In perhaps the collection’s strongest song, “Pastures of Plenty,” Guthrie conveys the deep bitterness felt by the migrant masses toward the country they thought had abandoned them as the economy fell into tatters. “Out of your Dust Bowl and westward we rolled,” he sang. “And your deserts were hot and your mountains were cold.”
The version of the song recorded for the BPA was a minor-key adaptation of the traditional standard “Pretty Polly,” which, Alan Lomax later wrote, has a “starkly brooding melody” that “endows ‘Pastures of Plenty’ with somber melancholy.” Yet the final stanzas are hopeful for the promised benefits of the Grand Coulee: “The lights for the city, for factory, and mill/Green pastures of plenty from dry barren hills.”
Arguably, no government report, study, or memo ever captured the intent of the Columbia Basin Project better than “Pastures of Plenty.”
Yet ultimately it wasn’t to be. Within a year of Guthrie’s employment with the BPA, the bombing of Pearl Harbor thrust the United States into WWII. The Grand Coulee Dam played a major role in the war effort. The electricity it produced was vital to the production of aluminum, allowing Boeing to ramp up its bomber production in Seattle. It also, secretly, began supplying electricity to Hanford Engineer Works for the manufacture of enriched plutonium.
That the dam went to the war effort probably didn’t bother Guthrie much. War was on the horizon even as Guthrie visited the region, and some anti-Hitler rhetoric entered a few of his Columbia River songs. He liked to say his guitar killed fascists, but he must have recognized that a B-17 Flying Fortress would get the job done just as well.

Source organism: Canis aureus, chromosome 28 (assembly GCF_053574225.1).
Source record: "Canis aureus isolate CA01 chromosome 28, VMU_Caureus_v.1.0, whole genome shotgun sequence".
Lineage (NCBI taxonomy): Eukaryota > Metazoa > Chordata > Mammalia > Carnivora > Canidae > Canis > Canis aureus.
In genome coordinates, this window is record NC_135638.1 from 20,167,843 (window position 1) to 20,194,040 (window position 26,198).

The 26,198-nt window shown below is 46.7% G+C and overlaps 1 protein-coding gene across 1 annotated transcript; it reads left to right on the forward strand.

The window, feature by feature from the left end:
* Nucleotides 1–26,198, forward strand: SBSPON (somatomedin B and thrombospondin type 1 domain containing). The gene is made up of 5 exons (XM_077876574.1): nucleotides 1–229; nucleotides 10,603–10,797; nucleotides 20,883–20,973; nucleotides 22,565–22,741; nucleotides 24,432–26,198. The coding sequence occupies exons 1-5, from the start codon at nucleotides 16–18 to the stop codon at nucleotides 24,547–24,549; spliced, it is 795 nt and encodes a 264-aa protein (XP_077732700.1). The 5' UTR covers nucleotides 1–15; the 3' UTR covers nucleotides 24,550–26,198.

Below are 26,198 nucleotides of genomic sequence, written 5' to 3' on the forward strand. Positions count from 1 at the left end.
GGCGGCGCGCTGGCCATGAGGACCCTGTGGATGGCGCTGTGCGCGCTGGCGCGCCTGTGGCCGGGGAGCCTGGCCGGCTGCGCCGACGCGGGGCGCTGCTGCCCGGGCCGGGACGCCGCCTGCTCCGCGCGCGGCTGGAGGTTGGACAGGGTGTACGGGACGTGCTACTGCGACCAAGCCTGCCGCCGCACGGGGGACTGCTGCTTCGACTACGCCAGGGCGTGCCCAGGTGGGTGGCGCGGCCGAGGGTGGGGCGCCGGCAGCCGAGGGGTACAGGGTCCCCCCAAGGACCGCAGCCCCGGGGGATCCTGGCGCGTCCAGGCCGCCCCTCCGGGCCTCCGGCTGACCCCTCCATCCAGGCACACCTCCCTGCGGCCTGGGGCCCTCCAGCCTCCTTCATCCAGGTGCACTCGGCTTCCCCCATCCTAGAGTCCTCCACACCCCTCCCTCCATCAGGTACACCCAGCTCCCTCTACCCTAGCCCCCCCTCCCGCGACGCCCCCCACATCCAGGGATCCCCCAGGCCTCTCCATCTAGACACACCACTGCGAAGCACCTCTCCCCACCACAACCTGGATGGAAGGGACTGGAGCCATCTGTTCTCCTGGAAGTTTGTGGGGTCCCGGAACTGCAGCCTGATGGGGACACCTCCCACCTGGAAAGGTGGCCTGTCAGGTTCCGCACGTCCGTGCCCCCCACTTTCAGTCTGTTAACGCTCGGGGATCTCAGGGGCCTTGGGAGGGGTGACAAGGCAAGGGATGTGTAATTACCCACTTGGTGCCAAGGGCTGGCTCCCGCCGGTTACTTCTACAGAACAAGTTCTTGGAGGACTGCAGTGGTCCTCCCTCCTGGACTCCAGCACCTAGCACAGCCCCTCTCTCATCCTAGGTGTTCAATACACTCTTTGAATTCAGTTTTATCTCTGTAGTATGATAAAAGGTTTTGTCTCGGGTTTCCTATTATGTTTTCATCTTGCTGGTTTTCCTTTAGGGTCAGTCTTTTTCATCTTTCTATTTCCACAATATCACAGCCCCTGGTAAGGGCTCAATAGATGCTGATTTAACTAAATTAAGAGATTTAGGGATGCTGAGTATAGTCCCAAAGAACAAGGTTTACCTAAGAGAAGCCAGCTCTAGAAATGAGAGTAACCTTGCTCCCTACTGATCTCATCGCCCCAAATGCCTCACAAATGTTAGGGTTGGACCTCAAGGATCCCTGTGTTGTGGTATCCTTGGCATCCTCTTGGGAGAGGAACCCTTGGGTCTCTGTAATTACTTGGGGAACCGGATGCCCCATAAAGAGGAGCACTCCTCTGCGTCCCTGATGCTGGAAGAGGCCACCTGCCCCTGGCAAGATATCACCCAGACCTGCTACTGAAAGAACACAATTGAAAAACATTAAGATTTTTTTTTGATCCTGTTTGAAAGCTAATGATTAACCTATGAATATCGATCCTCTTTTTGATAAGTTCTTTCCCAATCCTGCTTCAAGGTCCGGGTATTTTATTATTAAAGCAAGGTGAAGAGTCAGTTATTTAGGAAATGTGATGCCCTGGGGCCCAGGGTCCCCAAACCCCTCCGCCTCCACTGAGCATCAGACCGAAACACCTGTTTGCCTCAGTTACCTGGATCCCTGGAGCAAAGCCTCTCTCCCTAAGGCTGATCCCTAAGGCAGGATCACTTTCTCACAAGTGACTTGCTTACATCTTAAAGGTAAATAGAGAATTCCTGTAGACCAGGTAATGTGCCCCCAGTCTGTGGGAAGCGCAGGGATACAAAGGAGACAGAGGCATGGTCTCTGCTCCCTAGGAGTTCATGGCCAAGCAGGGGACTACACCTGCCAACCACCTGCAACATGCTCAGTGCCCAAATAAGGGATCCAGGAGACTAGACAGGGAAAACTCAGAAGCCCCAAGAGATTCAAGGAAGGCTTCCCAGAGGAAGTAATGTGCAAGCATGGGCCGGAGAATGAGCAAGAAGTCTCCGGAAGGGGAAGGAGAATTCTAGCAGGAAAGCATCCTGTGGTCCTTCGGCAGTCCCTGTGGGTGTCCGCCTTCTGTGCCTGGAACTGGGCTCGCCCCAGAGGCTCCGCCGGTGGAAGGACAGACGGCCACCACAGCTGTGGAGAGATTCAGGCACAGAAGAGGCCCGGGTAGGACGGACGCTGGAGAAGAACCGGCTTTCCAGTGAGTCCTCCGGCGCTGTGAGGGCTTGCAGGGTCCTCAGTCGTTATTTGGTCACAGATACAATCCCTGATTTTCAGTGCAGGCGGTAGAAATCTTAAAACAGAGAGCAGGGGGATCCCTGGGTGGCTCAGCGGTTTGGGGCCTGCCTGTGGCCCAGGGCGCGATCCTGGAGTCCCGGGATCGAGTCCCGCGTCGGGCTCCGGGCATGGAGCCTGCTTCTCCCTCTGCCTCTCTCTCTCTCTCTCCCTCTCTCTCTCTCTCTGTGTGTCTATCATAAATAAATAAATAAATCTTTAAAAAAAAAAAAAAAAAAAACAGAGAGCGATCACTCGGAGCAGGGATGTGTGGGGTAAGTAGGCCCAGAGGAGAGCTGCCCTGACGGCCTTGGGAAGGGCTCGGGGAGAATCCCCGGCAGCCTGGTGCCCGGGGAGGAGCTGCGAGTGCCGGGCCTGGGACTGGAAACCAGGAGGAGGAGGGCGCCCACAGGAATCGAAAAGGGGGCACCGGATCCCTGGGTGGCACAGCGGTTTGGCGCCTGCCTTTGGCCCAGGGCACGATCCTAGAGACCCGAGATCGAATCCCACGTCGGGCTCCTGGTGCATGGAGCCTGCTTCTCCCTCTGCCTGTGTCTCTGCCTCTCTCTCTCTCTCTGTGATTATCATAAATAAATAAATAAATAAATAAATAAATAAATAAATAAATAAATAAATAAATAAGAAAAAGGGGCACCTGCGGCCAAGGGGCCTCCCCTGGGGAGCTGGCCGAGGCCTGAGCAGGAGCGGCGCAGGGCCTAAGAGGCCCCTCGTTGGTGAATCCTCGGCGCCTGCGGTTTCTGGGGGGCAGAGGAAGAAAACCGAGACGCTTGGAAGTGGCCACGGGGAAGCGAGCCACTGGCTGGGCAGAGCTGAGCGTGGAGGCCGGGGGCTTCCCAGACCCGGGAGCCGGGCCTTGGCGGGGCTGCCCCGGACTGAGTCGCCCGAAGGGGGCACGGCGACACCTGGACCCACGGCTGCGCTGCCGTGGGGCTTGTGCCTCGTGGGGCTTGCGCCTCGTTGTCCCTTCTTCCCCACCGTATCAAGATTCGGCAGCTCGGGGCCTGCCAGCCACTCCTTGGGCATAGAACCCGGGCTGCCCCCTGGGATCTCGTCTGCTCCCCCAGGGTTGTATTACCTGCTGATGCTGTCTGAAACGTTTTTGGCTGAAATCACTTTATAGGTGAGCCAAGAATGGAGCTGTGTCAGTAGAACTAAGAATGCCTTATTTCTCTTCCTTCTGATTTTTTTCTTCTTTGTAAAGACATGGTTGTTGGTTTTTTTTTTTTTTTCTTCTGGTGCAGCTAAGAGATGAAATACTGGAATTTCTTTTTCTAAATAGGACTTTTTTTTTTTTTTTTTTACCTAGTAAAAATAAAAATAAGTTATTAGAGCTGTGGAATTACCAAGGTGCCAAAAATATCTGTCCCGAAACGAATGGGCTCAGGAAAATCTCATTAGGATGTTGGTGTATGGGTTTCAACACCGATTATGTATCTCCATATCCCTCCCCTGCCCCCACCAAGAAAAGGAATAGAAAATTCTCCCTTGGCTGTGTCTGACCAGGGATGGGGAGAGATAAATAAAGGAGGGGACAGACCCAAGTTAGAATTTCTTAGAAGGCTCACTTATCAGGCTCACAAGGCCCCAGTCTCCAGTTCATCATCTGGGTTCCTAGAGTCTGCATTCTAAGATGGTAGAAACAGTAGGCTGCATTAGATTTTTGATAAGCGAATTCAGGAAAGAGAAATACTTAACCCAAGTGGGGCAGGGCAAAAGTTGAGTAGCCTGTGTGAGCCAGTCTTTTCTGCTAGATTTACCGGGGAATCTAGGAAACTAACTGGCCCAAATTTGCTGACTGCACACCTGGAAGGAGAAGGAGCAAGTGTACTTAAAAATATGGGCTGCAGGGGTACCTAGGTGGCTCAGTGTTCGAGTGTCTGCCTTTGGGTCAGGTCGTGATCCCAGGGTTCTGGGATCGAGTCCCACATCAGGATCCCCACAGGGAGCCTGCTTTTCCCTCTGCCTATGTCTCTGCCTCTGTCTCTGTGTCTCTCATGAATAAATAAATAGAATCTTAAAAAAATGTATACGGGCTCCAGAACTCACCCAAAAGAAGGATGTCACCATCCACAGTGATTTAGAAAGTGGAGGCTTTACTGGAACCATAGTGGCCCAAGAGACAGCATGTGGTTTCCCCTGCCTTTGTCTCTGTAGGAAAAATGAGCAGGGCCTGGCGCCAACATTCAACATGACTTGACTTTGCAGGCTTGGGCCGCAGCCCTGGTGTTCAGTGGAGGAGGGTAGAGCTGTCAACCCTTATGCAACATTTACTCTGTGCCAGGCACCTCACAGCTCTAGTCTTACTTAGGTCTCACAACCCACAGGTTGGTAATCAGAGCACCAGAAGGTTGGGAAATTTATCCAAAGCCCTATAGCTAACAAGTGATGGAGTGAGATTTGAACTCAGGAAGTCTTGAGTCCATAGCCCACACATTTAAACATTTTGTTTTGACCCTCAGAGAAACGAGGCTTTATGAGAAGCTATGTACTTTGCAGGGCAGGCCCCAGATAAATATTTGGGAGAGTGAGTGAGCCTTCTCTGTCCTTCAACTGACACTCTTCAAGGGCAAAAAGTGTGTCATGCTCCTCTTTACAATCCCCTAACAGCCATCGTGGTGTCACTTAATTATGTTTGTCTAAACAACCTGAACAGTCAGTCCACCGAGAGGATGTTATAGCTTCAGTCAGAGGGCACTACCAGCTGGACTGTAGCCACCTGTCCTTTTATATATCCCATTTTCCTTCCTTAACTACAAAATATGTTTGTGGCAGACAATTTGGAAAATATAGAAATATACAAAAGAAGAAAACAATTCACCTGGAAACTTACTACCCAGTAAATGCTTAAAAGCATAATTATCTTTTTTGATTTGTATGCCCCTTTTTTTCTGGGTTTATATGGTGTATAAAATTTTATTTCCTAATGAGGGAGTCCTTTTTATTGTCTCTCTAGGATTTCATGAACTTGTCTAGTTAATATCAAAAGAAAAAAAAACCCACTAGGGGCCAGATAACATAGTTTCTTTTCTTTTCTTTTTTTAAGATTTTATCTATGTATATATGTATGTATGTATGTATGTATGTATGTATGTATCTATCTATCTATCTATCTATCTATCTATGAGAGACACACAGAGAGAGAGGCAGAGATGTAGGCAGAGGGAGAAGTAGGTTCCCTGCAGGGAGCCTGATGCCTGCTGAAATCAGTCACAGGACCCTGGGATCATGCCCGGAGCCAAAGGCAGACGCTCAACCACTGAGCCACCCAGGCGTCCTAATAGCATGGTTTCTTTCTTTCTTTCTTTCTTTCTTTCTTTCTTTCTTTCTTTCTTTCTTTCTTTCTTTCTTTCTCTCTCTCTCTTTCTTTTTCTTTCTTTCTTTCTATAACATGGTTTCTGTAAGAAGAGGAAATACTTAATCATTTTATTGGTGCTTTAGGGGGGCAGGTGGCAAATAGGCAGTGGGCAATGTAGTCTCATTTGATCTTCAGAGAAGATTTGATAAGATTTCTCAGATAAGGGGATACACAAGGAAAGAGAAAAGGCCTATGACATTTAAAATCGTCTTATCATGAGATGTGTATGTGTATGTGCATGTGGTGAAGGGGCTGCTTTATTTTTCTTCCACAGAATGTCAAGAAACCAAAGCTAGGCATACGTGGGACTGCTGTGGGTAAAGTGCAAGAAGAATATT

But the war ended up dooming the New Deal vision for the Columbia Basin. It drew millions of Americans to urban industrial centers for work, and following the allies’ victory, the country enjoyed a postwar economic boom unprecedented in human history. By the 1950s, the prospect of grubbing out a living on a small farm in rural America was unattractive to most Americans now enjoying a decent living in the cities. Attempts to draw farmers to the region failed, and the federal government slowly began to loosen its regulations on the size of the farms that used Columbia River irrigation. Today, the water in large part goes to massive industrial farms that bear little resemblance to what the New Dealers had in mind.
As historian Paul Pitzer put it, the so-called planned promised land was a “19th-century plan for a 20th-century economy.”
And yet Guthrie’s Columbia River songs endure to this day as some of the most popular folk tunes in the American canon. It’s easy to understand why. Regardless of their history, there is a hard-bitten optimism in Woody Guthrie’s Columbia River songs that remains inspiring. Taken together, the songs present a powerful thesis: The American worker, given the opportunity, has the power to turn deserts into orchards and rivers into a force strong enough to defeat Nazi Germany. These songs are a refutation to anyone who suggests that the government doesn’t have any business helping the common man.
And while the mass relocation of Dust Bowl farmers to the Columbia Basin never came to be, the ideals of public power that were celebrated at the Metropolitan Theatre have hardly waned.
Throughout the Northwest, public utility districts and municipal power systems like Seattle City Light continue to supply millions of homes with electricity. Many towns today hang highway signs telling travelers that they are “Another Public Power Community,” and the region as a whole boasts more publicly owned utilities than any other in the nation. The area has also enjoyed over the past 75 years some of the cheapest power rates in the country, just as Roosevelt had all but promised it would when promoting the dam projects.
That’s just as Woody would have wanted it. As he put it in one of his tunes, “’Lectric lights is mighty fine,/If you’re hooked on to the power line.” E